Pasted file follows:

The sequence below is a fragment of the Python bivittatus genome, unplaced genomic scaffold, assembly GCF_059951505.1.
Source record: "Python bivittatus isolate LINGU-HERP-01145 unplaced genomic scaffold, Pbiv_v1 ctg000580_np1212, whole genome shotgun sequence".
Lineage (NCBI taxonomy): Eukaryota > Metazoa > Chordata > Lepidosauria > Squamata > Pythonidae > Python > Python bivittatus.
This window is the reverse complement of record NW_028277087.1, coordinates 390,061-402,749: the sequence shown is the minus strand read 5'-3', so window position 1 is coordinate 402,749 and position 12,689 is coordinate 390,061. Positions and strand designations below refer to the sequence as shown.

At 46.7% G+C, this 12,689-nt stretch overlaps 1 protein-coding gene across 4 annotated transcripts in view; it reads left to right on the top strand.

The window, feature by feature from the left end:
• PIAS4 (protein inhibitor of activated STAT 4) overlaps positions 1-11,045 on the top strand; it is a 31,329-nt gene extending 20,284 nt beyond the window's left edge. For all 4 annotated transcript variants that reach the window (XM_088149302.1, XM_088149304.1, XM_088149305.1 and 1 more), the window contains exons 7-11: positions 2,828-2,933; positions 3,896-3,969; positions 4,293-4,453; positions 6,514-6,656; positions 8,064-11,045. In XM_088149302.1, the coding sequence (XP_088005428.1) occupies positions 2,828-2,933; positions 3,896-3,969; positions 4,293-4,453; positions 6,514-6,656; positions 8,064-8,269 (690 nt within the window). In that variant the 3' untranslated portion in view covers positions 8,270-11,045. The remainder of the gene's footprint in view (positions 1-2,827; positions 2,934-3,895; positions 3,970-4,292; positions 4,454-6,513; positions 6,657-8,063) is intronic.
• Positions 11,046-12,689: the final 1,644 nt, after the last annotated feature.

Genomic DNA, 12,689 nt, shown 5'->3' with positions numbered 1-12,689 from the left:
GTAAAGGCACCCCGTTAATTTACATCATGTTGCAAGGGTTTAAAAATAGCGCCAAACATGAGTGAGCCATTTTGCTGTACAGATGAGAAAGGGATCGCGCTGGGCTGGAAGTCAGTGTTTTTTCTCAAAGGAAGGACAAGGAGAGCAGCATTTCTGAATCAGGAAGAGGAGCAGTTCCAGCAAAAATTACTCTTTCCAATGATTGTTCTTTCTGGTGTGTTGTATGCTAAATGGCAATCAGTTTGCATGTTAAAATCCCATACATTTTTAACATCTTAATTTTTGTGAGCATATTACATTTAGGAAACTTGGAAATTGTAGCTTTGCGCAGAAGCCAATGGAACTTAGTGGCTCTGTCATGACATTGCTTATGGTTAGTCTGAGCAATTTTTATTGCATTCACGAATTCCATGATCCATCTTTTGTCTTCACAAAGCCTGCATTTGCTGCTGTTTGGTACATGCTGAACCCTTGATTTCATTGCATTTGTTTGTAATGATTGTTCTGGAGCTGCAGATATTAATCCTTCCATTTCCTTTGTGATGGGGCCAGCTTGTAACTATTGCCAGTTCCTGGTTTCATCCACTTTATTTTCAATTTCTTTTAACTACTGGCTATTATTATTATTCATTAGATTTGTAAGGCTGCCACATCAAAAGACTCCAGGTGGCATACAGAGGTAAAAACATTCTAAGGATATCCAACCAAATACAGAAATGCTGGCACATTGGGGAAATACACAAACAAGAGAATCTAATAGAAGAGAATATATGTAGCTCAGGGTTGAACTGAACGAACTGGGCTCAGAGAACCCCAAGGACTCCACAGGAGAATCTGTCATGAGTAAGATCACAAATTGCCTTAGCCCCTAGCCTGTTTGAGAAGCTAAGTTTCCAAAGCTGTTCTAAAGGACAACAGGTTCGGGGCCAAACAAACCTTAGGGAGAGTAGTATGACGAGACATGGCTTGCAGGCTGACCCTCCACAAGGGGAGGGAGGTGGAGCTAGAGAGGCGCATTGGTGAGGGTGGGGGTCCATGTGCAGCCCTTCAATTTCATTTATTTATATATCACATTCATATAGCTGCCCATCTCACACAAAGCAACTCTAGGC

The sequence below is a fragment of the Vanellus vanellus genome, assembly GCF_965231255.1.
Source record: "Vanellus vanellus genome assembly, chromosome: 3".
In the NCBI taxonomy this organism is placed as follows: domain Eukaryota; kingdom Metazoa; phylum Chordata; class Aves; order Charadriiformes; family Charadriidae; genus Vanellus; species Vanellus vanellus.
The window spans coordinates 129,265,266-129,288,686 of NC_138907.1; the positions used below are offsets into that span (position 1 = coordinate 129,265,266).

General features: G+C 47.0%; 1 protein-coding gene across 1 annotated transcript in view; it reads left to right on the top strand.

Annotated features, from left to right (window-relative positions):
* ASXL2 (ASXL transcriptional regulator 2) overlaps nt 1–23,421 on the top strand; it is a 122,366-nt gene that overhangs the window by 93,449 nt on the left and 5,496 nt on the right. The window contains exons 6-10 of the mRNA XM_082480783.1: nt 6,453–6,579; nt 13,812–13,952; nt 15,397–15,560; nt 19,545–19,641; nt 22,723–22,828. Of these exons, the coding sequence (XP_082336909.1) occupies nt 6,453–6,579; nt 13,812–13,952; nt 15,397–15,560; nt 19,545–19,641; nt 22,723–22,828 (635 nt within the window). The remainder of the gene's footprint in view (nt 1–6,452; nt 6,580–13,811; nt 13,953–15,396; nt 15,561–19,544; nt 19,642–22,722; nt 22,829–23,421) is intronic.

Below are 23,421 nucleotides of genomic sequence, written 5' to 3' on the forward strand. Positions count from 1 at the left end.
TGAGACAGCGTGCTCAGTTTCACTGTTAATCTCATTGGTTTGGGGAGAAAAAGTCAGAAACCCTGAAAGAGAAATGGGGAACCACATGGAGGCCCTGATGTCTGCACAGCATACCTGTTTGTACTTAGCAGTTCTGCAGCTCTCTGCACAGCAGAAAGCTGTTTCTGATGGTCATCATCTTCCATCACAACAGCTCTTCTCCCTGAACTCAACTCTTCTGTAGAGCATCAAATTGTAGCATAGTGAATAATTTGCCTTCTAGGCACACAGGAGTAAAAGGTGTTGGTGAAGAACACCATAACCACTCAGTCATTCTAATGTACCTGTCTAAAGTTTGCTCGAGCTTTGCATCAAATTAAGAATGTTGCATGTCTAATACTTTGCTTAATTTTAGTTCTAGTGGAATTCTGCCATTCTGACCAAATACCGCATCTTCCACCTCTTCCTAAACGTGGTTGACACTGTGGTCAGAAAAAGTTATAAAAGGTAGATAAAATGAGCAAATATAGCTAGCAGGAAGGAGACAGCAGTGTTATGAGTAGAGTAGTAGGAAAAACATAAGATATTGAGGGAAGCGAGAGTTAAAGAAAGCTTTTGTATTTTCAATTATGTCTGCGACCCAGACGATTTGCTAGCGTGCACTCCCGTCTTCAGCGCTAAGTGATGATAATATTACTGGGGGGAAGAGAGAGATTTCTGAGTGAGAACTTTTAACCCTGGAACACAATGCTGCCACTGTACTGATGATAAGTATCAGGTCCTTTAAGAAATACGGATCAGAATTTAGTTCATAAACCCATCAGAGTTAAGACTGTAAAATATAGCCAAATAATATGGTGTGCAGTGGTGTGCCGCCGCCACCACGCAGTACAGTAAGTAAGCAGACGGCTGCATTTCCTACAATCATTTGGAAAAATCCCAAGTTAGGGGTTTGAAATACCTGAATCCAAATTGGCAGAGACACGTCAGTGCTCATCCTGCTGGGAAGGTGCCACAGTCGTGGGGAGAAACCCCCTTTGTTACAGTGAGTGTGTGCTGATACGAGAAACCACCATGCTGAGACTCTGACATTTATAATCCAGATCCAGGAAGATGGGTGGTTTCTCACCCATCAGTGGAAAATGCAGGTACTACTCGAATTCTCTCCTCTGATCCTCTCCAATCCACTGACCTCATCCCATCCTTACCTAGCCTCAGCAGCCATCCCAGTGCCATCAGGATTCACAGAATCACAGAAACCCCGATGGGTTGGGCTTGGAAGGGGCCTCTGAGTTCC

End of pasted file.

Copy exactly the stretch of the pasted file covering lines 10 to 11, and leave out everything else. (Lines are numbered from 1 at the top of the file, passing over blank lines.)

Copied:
GTAAAGGCACCCCGTTAATTTACATCATGTTGCAAGGGTTTAAAAATAGCGCCAAACATGAGTGAGCCATTTTGCTGTACAGATGAGAAAGGGATCGCGCTGGGCTGGAAGTCAGTGTTTTTTCTCAAAGGAAGGACAAGGAGAGCAGCATTTCTGAATCAGGAAGAGGAGCAGTTCCAGCAAAAATTACTCTTTCCAATGATTGTTCTTTCTGGTGTGTTGTATGCTAAATGGCAATCAGTTTGCATGTTAAAATCCCATACATTTTTAACATCTTAATTTTTGTGAGCATATTACATTTAGGAAACTTGGAAATTGTAGCTTTGCGCAGAAGCCAATGGAACTTAGTGGCTCTGTCATGACATTGCTTATGGTTAGTCTGAGCAATTTTTATTGCATTCACGAATTCCATGATCCATCTTTTGTCTTCACAAAGCCTGCATTTGCTGCTGTTTGGTACATGCTGAACCCTTGATTTCATTGCATTTGTTTGTAATGATTGTTCTGGAGCTGCAGATATTAATCCTTCCATTTCCTTTGTGATGGGGCCAGCTTGTAACTATTGCCAGTTCCTGGTTTCATCCACTTTATTTTCAATTTCTTTTAACTACTGGCTATTATTATTATTCATTAGATTTGTAAGGCTGCCACATCAAAAGACTCCAGGTGGCATACAGAGGTAAAAACATTCTAAGGATATCCAACCAAATACAGAAATGCTGGCACATTGGGGAAATACACAAACAAGAGAATCTAATAGAAGAGAATATATGTAGCTCAGGGTTGAACTGAACGAACTGGGCTCAGAGAACCCCAAGGACTCCACAGGAGAATCTGTCATGAGTAAGATCACAAATTGCCTTAGCCCCTAGCCTGTTTGAGAAGCTAAGTTTCCAAAGCTGTTCTAAAGGACAACAGGTTCGGGGCCAAACAAACCTTAGGGAGAGTAGTATGACGAGACATGGCTTGCAGGCTGACCCTCCACAAGGGGAGGGAGGTGGAGCTAGAGAGGCGCATTGGTGAGGGTGGGGGTCCATGTGCAGCCCTTCAATTTCATTTATTTATATATCACATTCATATAGCTGCCCATCTCACACAAAGCAACTCTAGGC

The sequence below is a fragment of the Vanellus vanellus genome, assembly GCF_965231255.1.